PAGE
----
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Using a DC Water Heating Element as a Dump Load for a Renewable Power system.

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Posted by dermotmcdonnell on April 17, 2006, 9:03 pm

I want to use a DC Water Heating Element as a Dump Load for a 48v/30amp
small wind turbine and/or photovoltaic set-up. Say Im looking at an
absolute maximum power output of 1.4kW. I would like the power to go
straight from the renewable system to an immersion hot water tank DC
water heating element. This would save a lot of expensive electronics
and it should also minimise power losses. There are some very good,
cheap, small wind turbines in this power range available. I want to
install this for my mother and she lives in a very windy area in the
West of Ireland so the pay back time should be short.

As Mike Dodd has pointed out such DC Water Heater Elements are
available here:


Is this safe to do or will I fry the wind turbine generator? What kind
of life times do DC water heating elements have? Do I need another
fail-safe dump load and the associated electronics (probably, I
suspect, to avoid Murphys Law)? Anyone done this already?

Any and all advice welcome.

TIA, Dermot.

Posted by dermotmcdonnell on April 17, 2006, 9:34 pm

The link should be:



Posted by dermotmcdonnell on April 18, 2006, 12:31 pm

Thanks you for your help and interest.

What I will do is connect the small wind turbine directly to the water
heating element in the immersion water heating tank- no batteries,
inverter, charge controller, etc. Cheaper and less power lost that way
which means faster payback time.

Not using any kind of protection system (dont know what G83/1 is). The
turbine furls nicely in high wind but keeps producing power :)

Pay Back time quick calcation: Mean Wind Energy where my mum lives
600w/sq.m. (see map ref below), Turbine efficiency 35%, Blade radius
1.045m => energy capture area 3.43sq.m, cost of electricity in Ireland
14.45 c/kWh (incl vat @13.5%), cost of small wind turbine incl shipping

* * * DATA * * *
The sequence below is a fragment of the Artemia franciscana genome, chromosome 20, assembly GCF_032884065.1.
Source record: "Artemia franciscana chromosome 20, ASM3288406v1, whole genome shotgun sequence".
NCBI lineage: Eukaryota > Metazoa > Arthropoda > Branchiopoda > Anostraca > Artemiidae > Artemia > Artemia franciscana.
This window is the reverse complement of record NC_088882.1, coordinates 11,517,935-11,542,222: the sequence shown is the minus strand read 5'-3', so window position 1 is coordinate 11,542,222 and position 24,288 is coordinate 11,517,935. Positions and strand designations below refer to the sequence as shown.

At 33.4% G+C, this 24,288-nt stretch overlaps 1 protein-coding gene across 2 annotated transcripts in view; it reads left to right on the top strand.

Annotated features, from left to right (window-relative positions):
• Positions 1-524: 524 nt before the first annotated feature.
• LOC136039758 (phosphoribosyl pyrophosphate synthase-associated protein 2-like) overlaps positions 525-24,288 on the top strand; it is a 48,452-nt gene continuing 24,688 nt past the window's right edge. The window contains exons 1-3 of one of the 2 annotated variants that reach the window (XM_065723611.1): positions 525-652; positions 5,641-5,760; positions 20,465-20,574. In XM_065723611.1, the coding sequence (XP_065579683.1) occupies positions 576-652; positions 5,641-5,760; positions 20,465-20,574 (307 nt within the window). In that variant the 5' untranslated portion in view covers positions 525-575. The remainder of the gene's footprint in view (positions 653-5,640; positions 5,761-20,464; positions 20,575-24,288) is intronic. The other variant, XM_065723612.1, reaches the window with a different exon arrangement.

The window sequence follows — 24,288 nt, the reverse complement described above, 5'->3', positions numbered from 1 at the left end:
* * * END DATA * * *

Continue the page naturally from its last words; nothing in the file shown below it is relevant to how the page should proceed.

and mounting pole 2100e (incl VAT @21%), DC heater element and wire,
100e (incl VAT).

Govt subsidy/grant for renewables in: Ireland - 0%, UK circa 1000stg,
Spain - 50% etc

Total costs:
2200e (about1475 sterling - VAT is lower in the UK)

Annual power saving:
0.6kw/sq.m*3.43sq.m*0.35%eff*24hrs*365day*0.1445eu=950e (655stg)

Payback time: about 2.3yrs without incl costs of capital and assuming
electricity costs do not change. If your govt gives a subsidy for
renewables then its a no brainer even in a medium/low wind area. I
also expect power costs to rise over the next few years.

Wind Maps: http://www.awstruewind.com/inner/windmaps/Ireland.htm

Posted by Colin Wilson on April 18, 2006, 10:15 pm

If you`re not looking to "export" any excess generation capacity it
won`t apply to you afaik - although if you plan to hook it up to your
existing wiring so that it may potentially backfeed onto the mains
network it probably would apply :-} ?!? but depending on location and
who your supplier and / or network operator is, different rules may

One of the first hits in google gives...


Posted by Colin Wilson on April 17, 2006, 10:26 pm

Out of interest, since you`re talking about <3.5kw output, can you tell
me what protection system you`re using ? (G83/1 applies I think, but i`m
not sure whether you`re looking to interconnect back to the mains

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